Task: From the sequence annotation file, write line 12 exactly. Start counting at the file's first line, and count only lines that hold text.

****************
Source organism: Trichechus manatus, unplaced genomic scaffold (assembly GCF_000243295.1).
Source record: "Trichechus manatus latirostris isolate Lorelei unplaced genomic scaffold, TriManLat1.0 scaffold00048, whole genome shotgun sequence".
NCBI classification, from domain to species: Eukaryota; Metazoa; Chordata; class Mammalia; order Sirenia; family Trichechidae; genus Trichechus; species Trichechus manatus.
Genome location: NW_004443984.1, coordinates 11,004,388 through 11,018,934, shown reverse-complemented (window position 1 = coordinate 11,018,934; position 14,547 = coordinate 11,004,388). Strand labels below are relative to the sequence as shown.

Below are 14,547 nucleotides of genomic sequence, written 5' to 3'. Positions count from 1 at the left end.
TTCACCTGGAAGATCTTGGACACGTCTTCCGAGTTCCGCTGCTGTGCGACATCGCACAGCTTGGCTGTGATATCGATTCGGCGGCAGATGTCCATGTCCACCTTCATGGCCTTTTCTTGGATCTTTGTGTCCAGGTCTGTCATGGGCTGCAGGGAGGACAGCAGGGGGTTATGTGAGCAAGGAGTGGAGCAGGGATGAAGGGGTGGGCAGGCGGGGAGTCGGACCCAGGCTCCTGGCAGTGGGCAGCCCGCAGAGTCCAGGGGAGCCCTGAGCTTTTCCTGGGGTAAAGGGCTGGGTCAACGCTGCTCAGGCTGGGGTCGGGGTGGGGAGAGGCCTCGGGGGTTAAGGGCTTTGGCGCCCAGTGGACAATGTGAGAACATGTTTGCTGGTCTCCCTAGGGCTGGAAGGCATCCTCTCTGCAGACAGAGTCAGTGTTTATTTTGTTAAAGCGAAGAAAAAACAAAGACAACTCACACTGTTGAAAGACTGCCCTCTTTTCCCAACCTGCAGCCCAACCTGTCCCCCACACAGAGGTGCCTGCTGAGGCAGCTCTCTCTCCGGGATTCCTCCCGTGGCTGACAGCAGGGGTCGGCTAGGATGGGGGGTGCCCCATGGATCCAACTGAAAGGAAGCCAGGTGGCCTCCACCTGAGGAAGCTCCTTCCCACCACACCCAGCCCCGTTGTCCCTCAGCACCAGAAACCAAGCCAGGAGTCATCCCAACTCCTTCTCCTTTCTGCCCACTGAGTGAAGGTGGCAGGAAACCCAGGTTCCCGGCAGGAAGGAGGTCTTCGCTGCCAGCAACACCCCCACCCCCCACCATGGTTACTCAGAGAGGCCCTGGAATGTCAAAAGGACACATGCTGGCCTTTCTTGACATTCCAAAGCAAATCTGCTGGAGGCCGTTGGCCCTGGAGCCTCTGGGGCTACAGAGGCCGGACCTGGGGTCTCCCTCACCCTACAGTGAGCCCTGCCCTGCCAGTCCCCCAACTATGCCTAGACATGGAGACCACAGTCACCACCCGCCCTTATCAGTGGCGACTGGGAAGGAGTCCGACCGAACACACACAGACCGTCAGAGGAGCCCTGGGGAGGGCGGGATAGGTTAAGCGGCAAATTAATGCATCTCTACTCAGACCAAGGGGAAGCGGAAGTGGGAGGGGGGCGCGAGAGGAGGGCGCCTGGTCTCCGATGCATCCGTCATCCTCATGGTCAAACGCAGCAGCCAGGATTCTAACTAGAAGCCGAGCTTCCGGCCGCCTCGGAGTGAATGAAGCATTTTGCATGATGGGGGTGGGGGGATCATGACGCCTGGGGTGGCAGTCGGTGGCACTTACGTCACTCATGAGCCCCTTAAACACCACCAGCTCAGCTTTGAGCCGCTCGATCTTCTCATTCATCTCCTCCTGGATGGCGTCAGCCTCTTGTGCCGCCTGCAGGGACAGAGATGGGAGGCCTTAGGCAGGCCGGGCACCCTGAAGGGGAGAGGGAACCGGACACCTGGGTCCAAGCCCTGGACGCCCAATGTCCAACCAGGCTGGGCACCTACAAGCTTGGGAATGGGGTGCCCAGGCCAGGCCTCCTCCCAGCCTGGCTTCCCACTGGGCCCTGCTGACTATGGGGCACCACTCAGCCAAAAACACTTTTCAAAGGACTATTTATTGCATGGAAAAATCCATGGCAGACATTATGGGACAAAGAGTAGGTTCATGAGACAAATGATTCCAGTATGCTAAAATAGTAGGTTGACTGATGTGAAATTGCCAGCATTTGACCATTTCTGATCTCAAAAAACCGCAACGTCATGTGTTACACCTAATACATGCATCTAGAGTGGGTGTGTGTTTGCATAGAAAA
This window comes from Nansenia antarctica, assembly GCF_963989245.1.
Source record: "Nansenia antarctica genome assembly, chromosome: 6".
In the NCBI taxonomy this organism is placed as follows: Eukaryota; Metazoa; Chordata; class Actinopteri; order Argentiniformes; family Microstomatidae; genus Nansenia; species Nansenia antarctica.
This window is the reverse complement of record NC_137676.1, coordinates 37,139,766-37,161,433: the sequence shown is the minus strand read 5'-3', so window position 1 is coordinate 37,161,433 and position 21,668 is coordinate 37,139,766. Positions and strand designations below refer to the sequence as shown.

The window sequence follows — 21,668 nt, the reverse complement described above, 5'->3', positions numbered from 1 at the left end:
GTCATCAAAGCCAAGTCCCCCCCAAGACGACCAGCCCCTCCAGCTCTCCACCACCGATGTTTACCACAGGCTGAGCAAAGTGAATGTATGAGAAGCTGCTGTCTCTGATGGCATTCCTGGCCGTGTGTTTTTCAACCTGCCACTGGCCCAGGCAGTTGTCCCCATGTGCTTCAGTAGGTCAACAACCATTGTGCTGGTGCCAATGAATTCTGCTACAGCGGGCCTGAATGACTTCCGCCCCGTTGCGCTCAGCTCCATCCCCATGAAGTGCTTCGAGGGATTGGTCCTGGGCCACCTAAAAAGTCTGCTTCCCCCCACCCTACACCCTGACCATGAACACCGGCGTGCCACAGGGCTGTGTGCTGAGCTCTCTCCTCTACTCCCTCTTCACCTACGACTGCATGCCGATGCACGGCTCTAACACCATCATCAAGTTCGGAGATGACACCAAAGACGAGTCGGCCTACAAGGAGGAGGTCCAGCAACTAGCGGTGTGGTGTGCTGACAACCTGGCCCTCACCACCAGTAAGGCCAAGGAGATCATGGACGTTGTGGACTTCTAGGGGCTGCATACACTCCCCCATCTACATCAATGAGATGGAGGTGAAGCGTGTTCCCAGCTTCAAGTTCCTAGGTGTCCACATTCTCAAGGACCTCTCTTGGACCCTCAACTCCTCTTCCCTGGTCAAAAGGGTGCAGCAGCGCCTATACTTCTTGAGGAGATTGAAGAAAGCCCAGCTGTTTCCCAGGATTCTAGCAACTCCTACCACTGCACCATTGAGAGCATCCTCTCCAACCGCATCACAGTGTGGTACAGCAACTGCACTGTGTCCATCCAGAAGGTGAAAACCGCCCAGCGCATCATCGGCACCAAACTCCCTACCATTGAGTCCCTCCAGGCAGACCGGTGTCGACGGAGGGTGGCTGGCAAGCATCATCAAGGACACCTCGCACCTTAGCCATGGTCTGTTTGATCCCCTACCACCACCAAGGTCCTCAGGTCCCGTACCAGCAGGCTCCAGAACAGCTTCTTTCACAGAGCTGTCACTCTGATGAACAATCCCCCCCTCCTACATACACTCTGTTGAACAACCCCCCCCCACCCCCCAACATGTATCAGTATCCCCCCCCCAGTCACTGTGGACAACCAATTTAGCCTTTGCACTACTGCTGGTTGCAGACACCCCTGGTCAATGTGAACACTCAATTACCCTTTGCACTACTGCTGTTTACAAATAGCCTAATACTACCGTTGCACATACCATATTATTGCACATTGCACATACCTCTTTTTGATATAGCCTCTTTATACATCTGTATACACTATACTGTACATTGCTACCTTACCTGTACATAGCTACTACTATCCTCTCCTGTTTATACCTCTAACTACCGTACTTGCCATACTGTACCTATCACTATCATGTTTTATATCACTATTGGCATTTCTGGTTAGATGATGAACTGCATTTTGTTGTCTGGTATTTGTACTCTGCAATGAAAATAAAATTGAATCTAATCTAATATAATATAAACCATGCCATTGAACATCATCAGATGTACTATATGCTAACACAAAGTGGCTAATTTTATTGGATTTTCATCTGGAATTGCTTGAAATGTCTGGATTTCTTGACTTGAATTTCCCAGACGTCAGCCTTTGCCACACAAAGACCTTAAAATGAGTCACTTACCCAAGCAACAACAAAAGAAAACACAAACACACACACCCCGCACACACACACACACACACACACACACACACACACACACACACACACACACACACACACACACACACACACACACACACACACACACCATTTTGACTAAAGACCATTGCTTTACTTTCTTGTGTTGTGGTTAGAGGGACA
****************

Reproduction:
GTCATCAAAGCCAAGTCCCCCCCAAGACGACCAGCCCCTCCAGCTCTCCACCACCGATGTTTACCACAGGCTGAGCAAAGTGAATGTATGAGAAGCTGCTGTCTCTGATGGCATTCCTGGCCGTGTGTTTTTCAACCTGCCACTGGCCCAGGCAGTTGTCCCCATGTGCTTCAGTAGGTCAACAACCATTGTGCTGGTGCCAATGAATTCTGCTACAGCGGGCCTGAATGACTTCCGCCCCGTTGCGCTCAGCTCCATCCCCATGAAGTGCTTCGAGGGATTGGTCCTGGGCCACCTAAAAAGTCTGCTTCCCCCCACCCTACACCCTGACCATGAACACCGGCGTGCCACAGGGCTGTGTGCTGAGCTCTCTCCTCTACTCCCTCTTCACCTACGACTGCATGCCGATGCACGGCTCTAACACCATCATCAAGTTCGGAGATGACACCAAAGACGAGTCGGCCTACAAGGAGGAGGTCCAGCAACTAGCGGTGTGGTGTGCTGACAACCTGGCCCTCACCACCAGTAAGGCCAAGGAGATCATGGACGTTGTGGACTTCTAGGGGCTGCATACACTCCCCCATCTACATCAATGAGATGGAGGTGAAGCGTGTTCCCAGCTTCAAGTTCCTAGGTGTCCACATTCTCAAGGACCTCTCTTGGACCCTCAACTCCTCTTCCCTGGTCAAAAGGGTGCAGCAGCGCCTATACTTCTTGAGGAGATTGAAGAAAGCCCAGCTGTTTCCCAGGATTCTAGCAACTCCTACCACTGCACCATTGAGAGCATCCTCTCCAACCGCATCACAGTGTGGTACAGCAACTGCACTGTGTCCATCCAGAAGGTGAAAACCGCCCAGCGCATCATCGGCACCAAACTCCCTACCATTGAGTCCCTCCAGGCAGACCGGTGTCGACGGAGGGTGGCTGGCAAGCATCATCAAGGACACCTCGCACCTTAGCCATGGTCTGTTTGATCCCCTACCACCACCAAGGTCCTCAGGTCCCGTACCAGCAGGCTCCAGAACAGCTTCTTTCACAGAGCTGTCACTCTGATGAACAATCCCCCCCTCCTACATACACTCTGTTGAACAACCCCCCCCCACCCCCCAACATGTATCAGTATCCCCCCCCCAGTCACTGTGGACAACCAATTTAGCCTTTGCACTACTGCTGGTTGCAGACACCCCTGGTCAATGTGAACACTCAATTACCCTTTGCACTACTGCTGTTTACAAATAGCCTAATACTACCGTTGCACATACCATATTATTGCACATTGCACATACCTCTTTTTGATATAGCCTCTTTATACATCTGTATACACTATACTGTACATTGCTACCTTACCTGTACATAGCTACTACTATCCTCTCCTGTTTATACCTCTAACTACCGTACTTGCCATACTGTACCTATCACTATCATGTTTTATATCACTATTGGCATTTCTGGTTAGATGATGAACTGCATTTTGTTGTCTGGTATTTGTACTCTGCAATGAAAATAAAATTGAATCTAATCTAATATAATATAAACCATGCCATTGAACATCATCAGATGTACTATATGCTAACACAAAGTGGCTAATTTTATTGGATTTTCATCTGGAATTGCTTGAAATGTCTGGATTTCTTGACTTGAATTTCCCAGACGTCAGCCTTTGCCACACAAAGACCTTAAAATGAGTCACTTACCCAAGCAACAACAAAAGAAAACACAAACACACACACCCCGCACACACACACACACACACACACACACACACACACACACACACACACACACACACACACACACACACACACACACACACACACACACCATTTTGACTAAAGACCATTGCTTTACTTTCTTGTGTTGTGGTTAGAGGGACA